When I connected it to my Kona, it charged at 1.55 kW and the volts dropped to 108V. Overall, I’m satisfied and can’t wait for the next camping trip when I up it to 24A.

    Attached Files:

    electriceddy likes this.
  8. electriceddy

    electriceddy Well-Known Member

    This is the adjustable of my choice . They been around for a few years with no reported malfunctions and offer quite a good range of current settings (manually by RFID or shake). I prefer the manual method as opposed to auto detect as I am familiar with what is offered on different receptacle configurations and can adjust accordingly. Can't wait to see your reports of the other settings/voltages.
  9. I am amazed how much the price has dropped on EVSEs since I bought mine just 4 months ago. In hindsight, I should have waited, since I have not needed it yet with all the free charging here.

    Here is another one that I just came across (Amazon keeps sending me "deals"). Less than $400 CAD, does L1 (110 V) or 32A L2, and also has adjustable current (8, 12, 16, or default 32A).
  10. Bugblndr

    Bugblndr Member

    I looked at that one 3 weeks ago but it was $460 or so then. I've got 3 EVSEs now, 2 32A ones and a 16A one. Total paid was less than $1100 CAD delivered to my door.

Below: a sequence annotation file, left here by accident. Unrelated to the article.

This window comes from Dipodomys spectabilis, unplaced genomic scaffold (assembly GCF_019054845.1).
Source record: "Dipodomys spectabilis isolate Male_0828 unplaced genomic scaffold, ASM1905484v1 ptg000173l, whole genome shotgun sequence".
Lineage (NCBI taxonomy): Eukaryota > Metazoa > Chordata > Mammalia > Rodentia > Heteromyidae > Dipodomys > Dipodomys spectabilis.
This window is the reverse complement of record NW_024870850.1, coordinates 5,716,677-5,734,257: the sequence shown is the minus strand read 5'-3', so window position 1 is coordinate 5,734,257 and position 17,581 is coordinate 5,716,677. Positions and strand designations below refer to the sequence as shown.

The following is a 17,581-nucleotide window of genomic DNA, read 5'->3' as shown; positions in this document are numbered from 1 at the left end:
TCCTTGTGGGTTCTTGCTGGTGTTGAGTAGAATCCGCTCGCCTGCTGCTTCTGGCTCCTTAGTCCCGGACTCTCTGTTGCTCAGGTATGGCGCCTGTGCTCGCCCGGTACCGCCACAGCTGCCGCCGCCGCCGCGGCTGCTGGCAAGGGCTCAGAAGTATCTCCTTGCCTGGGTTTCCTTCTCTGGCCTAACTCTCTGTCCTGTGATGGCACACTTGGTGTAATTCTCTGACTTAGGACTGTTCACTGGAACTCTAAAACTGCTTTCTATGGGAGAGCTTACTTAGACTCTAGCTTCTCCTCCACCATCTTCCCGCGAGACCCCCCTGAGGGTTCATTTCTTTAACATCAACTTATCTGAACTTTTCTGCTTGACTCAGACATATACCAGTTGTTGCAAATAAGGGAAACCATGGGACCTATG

Lots of options out there for everyone now and the prices just keep getting better.
    Last edited: Sep 21, 2019
  11. The adapter you listed is a 5-15 to a L5-30. The L6-30 will not fit the L5-30 it is a different plug. both the 5-15 and the L5-30 plugs are 115 volt only. The L6-30 is 240 volt only. The L5-30 is a travel trailer plug similar to the TT-30. Attached is a figure of NEMA plugs as found on Wikipedia.
    Last edited: Sep 26, 2019
  12. electriceddy

    electriceddy Well-Known Member

    As long as you do not exceed 80% the male connector rating which in this case is 1440 Watts (120*15*.8), current level can be adjusted with the settings menu in the car- both L1 and L2 (If your EVSE is not adjustable). I suggest you try it and measure with a clamp on meter at home before taking it on the road.
  13. So that's actually two questions. 1 would it work? 2 If it worked would it draw to many amps for a 15 amp circuit?

    The answer to the first question is possibly as long as the neutral wire on the nema 5-15 plug connected to the L2/N side of the J-1772 plug. There is a 50 50 chance of that. (see earlier thread discussions on the connection of the 14-50. A L6-50 would have the same wiring as the neutral pins is not used. See post 27 discussion.) If your charger allow you to set the amps to 12 amps then it would work. I found that the minimum setting using the charge manager on the Kona for my 30 amp setting on my charger was about 17 amps and that would be to high.